Power is an odd thing in batting. It's not absolutely necessary, or at least for a century and a half it wasn't. There's a great story about Geoffrey Boycott berating his batmaker because he'd been offered a gun bat 'that will really fly Geoffrey'. 'I don't want it to bloody fly,' the great man retorted. 'I want it to roll to the boundary. I still only get four for it'.
This is true of course, yet there is visceral shock to how hard the ball can be hit that has a psychological element to it. It's about dominance, even fear. I first experienced it in the nets at Alf Gover's as a young kid when Carlisle Best turned up. The ball came off his bat like a shell. Monty Lynch used to practice there often, and he could really lace it.
Currency has changed now, of course. You can talk about bat technology, shorter boundaries, the IPL, money, and you'd be right, but the real revolution is in the heads of the players. The culture has shifted, the sense of what's possible has moved. Hitting a long ball is now coached as legitimately as the forward defensive. It's in the mindset now.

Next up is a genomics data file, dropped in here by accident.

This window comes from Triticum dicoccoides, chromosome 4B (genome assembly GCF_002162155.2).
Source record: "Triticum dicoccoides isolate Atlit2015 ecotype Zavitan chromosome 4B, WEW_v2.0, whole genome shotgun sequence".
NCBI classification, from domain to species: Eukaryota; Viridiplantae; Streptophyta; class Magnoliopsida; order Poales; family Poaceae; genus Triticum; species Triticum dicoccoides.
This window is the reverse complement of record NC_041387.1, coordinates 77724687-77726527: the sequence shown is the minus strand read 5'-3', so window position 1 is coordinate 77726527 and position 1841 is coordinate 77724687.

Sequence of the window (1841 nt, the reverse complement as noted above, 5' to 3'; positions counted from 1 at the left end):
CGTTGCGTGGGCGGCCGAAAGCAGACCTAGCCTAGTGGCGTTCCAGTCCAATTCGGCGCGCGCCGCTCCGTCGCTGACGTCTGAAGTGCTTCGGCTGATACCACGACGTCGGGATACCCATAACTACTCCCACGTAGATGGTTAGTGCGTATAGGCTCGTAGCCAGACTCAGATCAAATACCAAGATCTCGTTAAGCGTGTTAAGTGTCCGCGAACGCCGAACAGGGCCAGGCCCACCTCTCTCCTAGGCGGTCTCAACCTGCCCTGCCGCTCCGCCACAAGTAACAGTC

There are lots of players who hit it miles. There are fewer who repeat the skill over and over. And then there's Chris Gayle. People hit the ball further than Gayle, but no-one hits it harder. Gayle doesn't go for distance, he goes for trajectory - flat and lethally powerful. His technique, with legs wideset, means that he will almost always carve square or hit straight, and he does so with fearsome velocity.
Yet what's more remarkable about it is its apparent randomness. Against England the other day, there was no logic to his onslaught - in fact it seemed to inject a mania into the West Indies chase that soon converted into desperation. They only needed 240-odd after all. But it's Chris Gayle's nature. He is a man at the mercy of his muse. When it happens, it happens. Very rarely in Test cricket he has subdued it and dug in for a hundred. The rest of the time, he surfs his own wave, a man apart.
He's inspiring and frustrating, comatose in the field and then savagely alive when he bats. He's sponsored by an obscure Pakistan-based batmaker when you would imagine that every major manufacturer in the world yearns for him to carry their stickers, because there's something about the way he hits the ball that is unique. It's like a Tyson punch, in that it looks the same as lots of other punches, but carries a force that comes from somewhere beyond. When Gayle flicks the switch, without rhyme or reason or warning, the ball travels with more intensity than it ever has before.